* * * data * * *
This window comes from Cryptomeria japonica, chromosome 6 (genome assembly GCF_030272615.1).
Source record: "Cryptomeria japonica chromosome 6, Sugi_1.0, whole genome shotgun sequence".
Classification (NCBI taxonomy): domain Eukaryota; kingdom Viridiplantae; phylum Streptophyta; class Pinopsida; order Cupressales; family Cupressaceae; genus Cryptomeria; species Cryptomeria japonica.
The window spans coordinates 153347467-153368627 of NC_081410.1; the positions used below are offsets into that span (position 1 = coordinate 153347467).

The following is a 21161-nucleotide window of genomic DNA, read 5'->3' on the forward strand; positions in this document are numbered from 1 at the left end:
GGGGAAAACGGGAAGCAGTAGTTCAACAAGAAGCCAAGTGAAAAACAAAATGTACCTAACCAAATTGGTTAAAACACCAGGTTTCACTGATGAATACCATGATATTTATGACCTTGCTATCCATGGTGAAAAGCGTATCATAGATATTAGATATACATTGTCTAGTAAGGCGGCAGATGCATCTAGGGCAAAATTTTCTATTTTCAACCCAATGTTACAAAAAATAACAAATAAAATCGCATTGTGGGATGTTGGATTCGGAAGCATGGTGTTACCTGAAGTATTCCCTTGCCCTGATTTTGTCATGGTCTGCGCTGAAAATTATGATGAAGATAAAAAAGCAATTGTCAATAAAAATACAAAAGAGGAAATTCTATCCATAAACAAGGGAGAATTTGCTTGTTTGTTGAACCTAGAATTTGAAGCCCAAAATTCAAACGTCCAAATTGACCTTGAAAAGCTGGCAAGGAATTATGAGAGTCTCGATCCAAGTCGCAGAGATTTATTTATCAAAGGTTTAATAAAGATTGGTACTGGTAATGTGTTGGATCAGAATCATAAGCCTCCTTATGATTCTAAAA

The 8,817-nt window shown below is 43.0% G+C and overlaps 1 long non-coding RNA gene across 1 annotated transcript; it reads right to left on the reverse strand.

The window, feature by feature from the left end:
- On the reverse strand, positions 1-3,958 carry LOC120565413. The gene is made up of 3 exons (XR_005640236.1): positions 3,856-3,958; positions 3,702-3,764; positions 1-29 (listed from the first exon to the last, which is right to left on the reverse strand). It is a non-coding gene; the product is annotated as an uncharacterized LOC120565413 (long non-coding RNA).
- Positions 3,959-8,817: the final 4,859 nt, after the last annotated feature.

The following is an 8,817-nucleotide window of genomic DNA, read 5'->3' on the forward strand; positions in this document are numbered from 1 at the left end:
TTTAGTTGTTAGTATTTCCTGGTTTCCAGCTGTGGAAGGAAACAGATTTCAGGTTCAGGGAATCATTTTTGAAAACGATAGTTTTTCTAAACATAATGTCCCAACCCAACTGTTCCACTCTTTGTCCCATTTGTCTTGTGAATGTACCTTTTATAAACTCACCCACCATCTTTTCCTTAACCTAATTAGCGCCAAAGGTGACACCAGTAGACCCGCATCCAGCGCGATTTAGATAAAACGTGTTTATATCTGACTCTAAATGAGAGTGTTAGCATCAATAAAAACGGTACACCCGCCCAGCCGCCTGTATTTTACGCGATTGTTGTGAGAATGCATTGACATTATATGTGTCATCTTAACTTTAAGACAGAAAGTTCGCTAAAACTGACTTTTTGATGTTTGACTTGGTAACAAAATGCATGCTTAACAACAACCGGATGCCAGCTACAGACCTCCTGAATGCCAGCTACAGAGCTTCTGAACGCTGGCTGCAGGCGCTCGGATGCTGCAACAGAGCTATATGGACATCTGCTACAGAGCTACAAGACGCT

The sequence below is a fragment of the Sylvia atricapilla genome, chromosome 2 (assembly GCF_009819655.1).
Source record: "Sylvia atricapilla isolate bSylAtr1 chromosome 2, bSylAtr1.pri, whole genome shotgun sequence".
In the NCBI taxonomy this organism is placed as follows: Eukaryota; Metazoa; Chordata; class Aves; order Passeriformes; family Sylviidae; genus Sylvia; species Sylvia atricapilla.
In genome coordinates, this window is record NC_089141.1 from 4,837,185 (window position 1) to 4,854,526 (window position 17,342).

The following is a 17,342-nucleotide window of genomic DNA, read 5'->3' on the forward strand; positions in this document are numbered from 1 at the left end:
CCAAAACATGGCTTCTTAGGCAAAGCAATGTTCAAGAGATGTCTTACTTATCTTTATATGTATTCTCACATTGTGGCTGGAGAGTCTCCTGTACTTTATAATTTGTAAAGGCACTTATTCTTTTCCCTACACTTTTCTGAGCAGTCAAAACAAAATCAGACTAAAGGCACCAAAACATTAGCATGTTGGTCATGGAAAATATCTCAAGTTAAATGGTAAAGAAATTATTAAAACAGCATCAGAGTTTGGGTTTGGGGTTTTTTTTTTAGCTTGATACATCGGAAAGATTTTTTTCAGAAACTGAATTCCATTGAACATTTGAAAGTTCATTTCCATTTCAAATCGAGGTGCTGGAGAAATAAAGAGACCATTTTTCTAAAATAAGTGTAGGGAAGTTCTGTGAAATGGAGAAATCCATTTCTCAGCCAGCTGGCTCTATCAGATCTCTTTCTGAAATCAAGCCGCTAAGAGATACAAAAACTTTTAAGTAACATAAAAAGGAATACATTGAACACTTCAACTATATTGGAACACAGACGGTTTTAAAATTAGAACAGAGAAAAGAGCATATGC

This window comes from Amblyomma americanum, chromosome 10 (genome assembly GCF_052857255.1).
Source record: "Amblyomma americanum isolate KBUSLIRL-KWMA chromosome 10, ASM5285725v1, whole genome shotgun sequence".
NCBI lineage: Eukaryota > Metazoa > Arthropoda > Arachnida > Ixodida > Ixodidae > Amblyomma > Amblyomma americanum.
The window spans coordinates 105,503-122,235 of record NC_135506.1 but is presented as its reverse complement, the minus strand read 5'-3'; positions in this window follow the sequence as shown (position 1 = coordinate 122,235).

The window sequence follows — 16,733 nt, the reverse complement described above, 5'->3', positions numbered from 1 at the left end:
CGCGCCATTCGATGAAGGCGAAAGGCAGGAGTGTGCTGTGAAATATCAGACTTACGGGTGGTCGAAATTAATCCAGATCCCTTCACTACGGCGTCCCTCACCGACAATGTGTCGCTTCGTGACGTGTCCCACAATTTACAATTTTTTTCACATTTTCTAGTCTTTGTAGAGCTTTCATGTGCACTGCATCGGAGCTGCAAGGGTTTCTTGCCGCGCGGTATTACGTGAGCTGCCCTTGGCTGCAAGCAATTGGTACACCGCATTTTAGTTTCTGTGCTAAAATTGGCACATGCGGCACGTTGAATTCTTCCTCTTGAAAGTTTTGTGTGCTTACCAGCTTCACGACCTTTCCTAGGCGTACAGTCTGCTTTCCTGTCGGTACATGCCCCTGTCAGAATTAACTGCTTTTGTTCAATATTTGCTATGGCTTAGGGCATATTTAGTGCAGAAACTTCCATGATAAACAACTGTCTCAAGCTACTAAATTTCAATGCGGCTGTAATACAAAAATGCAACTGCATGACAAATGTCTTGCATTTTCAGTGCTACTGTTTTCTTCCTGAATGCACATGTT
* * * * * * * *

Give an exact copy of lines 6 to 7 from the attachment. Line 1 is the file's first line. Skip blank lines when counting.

GGGGAAAACGGGAAGCAGTAGTTCAACAAGAAGCCAAGTGAAAAACAAAATGTACCTAACCAAATTGGTTAAAACACCAGGTTTCACTGATGAATACCATGATATTTATGACCTTGCTATCCATGGTGAAAAGCGTATCATAGATATTAGATATACATTGTCTAGTAAGGCGGCAGATGCATCTAGGGCAAAATTTTCTATTTTCAACCCAATGTTACAAAAAATAACAAATAAAATCGCATTGTGGGATGTTGGATTCGGAAGCATGGTGTTACCTGAAGTATTCCCTTGCCCTGATTTTGTCATGGTCTGCGCTGAAAATTATGATGAAGATAAAAAAGCAATTGTCAATAAAAATACAAAAGAGGAAATTCTATCCATAAACAAGGGAGAATTTGCTTGTTTGTTGAACCTAGAATTTGAAGCCCAAAATTCAAACGTCCAAATTGACCTTGAAAAGCTGGCAAGGAATTATGAGAGTCTCGATCCAAGTCGCAGAGATTTATTTATCAAAGGTTTAATAAAGATTGGTACTGGTAATGTGTTGGATCAGAATCATAAGCCTCCTTATGATTCTAAAA

The 8,817-nt window shown below is 43.0% G+C and overlaps 1 long non-coding RNA gene across 1 annotated transcript; it reads right to left on the reverse strand.